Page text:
Mr. and Mrs. Smetham secured an advantageous position: all seemed gay and hopeful; but they were strangely troubled in spirit. To add to their disquietude, the day grew dark with clouds, and volleys of thunder pealed over the heads of the restless multitude. Suddenly the Spirit of the Lord poured light into Mrs. Smetham's mind. The scene before her became a type of the judgment-day. She saw the lightning of God's wrath flaming against those who stood at His tribunal as the children of wrath. Some of the forcible threatenings of the word of God filled her with terror; and, without waiting to see more of the sport, she walked away home alone. Her son received her at the door, and saw her alarm. She threw herself, with tears, into his arms, asked his forgiveness, and inquired of him the way of salvation, which she soon after found.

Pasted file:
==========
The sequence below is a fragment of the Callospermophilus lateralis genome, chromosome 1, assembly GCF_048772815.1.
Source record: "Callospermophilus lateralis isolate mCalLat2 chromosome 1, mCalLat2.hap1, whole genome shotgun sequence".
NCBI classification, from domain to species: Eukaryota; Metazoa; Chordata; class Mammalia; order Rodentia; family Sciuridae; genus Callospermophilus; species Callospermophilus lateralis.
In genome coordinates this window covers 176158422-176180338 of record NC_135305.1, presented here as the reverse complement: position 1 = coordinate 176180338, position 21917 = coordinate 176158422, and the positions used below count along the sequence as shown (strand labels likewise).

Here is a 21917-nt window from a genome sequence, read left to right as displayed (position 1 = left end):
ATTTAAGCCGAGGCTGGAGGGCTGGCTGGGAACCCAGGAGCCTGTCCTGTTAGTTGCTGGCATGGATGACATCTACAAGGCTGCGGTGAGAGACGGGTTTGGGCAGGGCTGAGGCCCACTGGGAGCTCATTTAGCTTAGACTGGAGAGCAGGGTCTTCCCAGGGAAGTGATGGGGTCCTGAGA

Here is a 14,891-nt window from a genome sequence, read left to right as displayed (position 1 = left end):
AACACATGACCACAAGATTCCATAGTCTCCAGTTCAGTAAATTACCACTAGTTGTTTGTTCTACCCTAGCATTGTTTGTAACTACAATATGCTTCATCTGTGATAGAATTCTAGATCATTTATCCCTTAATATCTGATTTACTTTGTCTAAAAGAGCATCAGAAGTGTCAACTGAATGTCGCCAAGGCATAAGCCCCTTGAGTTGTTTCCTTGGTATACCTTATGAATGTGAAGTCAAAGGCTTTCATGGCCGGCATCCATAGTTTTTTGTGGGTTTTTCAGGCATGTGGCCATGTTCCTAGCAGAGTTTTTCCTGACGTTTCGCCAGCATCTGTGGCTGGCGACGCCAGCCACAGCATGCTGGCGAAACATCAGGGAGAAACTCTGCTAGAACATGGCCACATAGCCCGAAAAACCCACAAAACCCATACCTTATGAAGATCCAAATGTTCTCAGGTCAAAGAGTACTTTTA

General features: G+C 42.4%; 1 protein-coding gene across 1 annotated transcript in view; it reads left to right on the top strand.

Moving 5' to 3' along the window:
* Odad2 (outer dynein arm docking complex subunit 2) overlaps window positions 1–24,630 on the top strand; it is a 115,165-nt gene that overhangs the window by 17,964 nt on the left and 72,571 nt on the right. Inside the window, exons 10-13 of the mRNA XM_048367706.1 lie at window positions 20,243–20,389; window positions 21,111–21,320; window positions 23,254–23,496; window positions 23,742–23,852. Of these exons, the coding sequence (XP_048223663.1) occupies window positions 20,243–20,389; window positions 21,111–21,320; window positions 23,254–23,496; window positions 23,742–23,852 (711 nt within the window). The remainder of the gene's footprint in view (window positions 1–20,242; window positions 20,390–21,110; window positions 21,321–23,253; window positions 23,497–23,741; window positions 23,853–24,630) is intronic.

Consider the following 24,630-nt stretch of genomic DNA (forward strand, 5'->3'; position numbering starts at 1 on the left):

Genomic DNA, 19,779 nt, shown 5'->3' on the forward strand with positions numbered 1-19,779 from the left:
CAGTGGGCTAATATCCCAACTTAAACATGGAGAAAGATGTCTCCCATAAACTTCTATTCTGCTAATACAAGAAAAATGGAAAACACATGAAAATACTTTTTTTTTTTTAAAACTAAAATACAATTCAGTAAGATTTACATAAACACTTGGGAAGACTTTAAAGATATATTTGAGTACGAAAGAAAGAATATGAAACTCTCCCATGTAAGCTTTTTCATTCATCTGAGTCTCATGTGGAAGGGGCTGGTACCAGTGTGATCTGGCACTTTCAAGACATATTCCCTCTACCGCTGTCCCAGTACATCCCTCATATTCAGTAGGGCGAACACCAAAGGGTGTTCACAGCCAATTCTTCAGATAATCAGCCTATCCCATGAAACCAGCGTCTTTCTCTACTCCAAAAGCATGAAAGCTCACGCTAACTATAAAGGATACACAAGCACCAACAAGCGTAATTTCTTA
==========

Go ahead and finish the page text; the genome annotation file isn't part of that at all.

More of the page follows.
After some further murmuring, and quotation of such passages as, “A house divided against itself cannot stand,”—when this new conspiracy threatened his peace,—the father also yielded to the softening power of truth; and soon the whole family felt its influence, became actively engaged in the service of God, and shared the blessings of those who, under the teaching of the Comforter, dwell together in unity. James, the subject of this memoir, was then very young. In his childhood he had been mercifully preserved from various perils that threatened his life. As the years of boyhood passed on, many prayers were offered up for him, and many gracious influences prevented him. Some things, deemed innocent in themselves, were made to appear sin to him, and he could not indulge in them without compunction. What may be called the turning-point of his life came in singular association with one of these. He had gone to pray in his room, from the window of which he saw his young friends eagerly engaged in a favourite game. His ambition was fired; and, resisting his convictions, he rushed to join the playful group, successfully competed with them all, and then found that, instead of being so much the happier, he was just so much the more grievously wretched. He felt the anguish of repentance. Returning to his place of prayer, he endeavoured to give his heart to God, who heard him in that accepted time, and gave him His unspeakable peace. The strength of the ties which had to be severed in the mind of the boy, may be judged from emotions indicated in after-years. Mr. Smetham's sympathy with the enjoyments and thoughts of youth was always strong; and his reminiscences of his own early days vivid and beautiful.